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Ohio county sees dueling studies on solar project payments, but only one disclosed its data


Ohio county sees dueling studies on solar project payments, but only one disclosed its data

Feb 27, 2024 | 4:45 am ET
By Kathiann M. Kowalski, Energy News Network
Ohio county sees dueling studies on solar project payments, but only one disclosed its data
A portion of the site map for the proposed Frasier solar project in Knox County, Ohio, as submitted to the state's Power Siting Board. (Photo from the Ohio Power Siting Board.)

A property-tax alternative chosen by an Ohio county will likely give it more total financial benefits from a proposed solar project than the property tax option would, according to an independent academic analysis.

The Ohio State University analysis undercuts recent claims by critics who have alleged the payments in lieu of taxes, or PILOT, plan for the 120 megawatt Frasier Solar project is a bad deal for Knox County.

Instead, the arrangement would boost the county’s revenue under all but one scenario evaluated by economics professor Brent Sohngen, who has been researching the economics of solar development and looked at the numbers after hearing about the debate.

The study is in contrast to an analysis in November by the conservative Buckeye Institute, which said the plan would “shortchange taxpayers.”

But Sohngen, who has not taken a position on the project itself, said the Buckeye Institute declined to provide the data underlying its assumptions.

“As an academic, it’s my job to help explain the numbers, which is all I’m trying to do here,” Sohngen said. “The local community has a tough decision, but it’s made tougher when they are faced with confusing data and analysis where some of the proponents won’t even provide the basic data they are using.”

Benefits to both sides

Ohio’s program for payments in lieu of taxes allows developers or owners to remit payments to local governments which are generally level over the useful life of an energy project. Property tax amounts, in contrast, start out high but decrease over time due to depreciation.

Ohio lawmakers passed legislation last year extending counties’ ability to choose the arrangements. Solar and other energy projects can qualify if they meet certain criteria. Among other things, 70% of a solar project’s workers must be Ohio residents. Developers or owners of projects larger than 20 MW must also repair roads, bridges or culverts affected by construction.

The arrangements can provide financial benefits for both solar project developers and for counties.

A project developer or owner can avoid very high payments in the first few years of operation, reducing costs and the prices they can charge for electricity. In return, counties get predictable payments, which can help in budgeting.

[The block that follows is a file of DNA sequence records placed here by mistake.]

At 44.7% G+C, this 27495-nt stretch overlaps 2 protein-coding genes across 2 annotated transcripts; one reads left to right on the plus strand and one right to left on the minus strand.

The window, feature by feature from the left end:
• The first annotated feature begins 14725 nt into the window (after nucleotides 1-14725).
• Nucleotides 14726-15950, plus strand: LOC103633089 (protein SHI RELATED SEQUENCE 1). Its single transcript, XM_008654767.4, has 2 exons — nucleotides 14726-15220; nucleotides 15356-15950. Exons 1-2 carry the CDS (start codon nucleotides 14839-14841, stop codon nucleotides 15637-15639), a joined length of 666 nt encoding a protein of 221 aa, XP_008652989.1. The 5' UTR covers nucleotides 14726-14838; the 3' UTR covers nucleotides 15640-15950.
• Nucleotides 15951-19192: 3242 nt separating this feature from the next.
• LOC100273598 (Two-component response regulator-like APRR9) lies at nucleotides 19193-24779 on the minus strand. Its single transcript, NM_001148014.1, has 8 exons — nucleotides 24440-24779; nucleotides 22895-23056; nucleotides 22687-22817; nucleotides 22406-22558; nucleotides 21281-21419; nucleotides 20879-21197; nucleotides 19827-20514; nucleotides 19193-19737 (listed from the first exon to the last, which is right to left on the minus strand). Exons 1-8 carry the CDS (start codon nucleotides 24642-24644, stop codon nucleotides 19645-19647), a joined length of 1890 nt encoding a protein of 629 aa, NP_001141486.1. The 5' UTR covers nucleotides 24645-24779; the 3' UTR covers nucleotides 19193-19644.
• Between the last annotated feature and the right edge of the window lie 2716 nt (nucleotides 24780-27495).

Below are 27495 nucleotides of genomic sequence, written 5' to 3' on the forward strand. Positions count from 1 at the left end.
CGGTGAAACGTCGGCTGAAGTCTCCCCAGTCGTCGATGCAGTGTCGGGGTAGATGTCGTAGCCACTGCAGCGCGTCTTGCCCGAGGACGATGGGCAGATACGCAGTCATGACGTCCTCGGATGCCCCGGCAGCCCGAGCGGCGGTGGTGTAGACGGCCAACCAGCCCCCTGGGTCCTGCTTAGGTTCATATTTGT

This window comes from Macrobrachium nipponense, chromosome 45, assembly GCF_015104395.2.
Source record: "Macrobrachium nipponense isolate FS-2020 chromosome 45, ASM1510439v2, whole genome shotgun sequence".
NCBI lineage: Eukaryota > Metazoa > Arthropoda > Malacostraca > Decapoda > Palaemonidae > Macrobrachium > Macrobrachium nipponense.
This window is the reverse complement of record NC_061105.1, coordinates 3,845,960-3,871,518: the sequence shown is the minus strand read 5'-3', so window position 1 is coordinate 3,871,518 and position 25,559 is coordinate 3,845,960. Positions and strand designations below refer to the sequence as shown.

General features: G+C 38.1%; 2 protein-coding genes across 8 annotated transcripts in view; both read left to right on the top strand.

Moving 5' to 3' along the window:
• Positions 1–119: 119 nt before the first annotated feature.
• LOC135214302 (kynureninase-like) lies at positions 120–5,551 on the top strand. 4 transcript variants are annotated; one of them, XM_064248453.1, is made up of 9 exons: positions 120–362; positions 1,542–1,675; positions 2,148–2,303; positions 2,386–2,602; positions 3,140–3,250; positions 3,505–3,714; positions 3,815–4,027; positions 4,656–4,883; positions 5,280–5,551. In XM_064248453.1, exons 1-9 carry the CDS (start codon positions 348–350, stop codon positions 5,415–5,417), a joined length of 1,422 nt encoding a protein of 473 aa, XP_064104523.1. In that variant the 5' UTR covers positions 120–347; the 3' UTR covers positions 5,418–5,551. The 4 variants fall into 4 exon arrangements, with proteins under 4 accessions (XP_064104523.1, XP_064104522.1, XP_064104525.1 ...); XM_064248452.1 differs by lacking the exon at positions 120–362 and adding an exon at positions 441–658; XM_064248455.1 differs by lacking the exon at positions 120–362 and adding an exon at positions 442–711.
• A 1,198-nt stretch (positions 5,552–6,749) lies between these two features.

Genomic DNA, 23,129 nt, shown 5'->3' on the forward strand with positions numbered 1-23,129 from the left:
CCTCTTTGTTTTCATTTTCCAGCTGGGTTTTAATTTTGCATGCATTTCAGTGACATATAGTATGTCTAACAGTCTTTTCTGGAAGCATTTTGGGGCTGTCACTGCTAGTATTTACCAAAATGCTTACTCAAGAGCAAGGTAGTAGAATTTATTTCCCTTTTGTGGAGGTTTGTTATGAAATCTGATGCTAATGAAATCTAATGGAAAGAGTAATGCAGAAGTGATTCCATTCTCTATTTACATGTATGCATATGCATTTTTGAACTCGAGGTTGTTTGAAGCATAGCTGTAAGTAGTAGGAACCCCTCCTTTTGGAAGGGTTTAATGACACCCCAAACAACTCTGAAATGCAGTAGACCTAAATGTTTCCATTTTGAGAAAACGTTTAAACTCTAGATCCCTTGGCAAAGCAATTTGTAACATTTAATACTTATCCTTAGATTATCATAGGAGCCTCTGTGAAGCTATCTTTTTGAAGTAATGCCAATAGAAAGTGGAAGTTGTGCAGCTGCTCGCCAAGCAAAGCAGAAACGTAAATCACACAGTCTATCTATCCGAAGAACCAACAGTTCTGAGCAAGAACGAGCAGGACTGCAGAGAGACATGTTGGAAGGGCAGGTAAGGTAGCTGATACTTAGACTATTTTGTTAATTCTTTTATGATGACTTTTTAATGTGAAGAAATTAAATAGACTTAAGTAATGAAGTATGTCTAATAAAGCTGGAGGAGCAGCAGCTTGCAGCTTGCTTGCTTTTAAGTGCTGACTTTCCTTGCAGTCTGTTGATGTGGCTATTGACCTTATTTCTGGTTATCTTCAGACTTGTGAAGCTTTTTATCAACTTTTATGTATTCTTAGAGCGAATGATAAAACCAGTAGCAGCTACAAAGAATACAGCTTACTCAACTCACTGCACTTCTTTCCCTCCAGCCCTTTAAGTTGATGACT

Importantly, the payments also don’t reduce local governments’ needs-based education funding like property taxes would, Sohngen said. Solar developer Open Road Renewables estimated those cuts would come to about $8.5 million over the life of the Frasier Solar project.

Crunching numbers

Knox County’s commissioners unanimously approved the alternative payments for the Frasier Solar project last August. An analysis filed with the Ohio Power Siting Board last October shows the county will get approximately $1,080,000 annually for roughly 40 years. That time period is the project’s estimated life span.

Other materials filed by the company with the siting board show the payments would give the county $4.6 million more than property taxes would over the life of the project, with revenue exceeding estimated property taxes by year 16.

The Buckeye Institute faulted Open Road Renewables for not including a net-present value cash-flow analysis with its siting board filings. That would deal with the concept that $1 today is worth more than $1 in the future. The Buckeye review also suggested the payments wouldn’t break even with property taxes until the end of the project.

The Buckeye Institute generally sees the alternative payments as “a form of subsidy through near-term tax breaks to renewables,” said Trevor Lewis, who co-authored the Buckeye report with Rea Hederman. Comments filed by the group with the federal Office of Management and Budget had also urged it to use a higher discount rate for the value of money collected in the future, he said.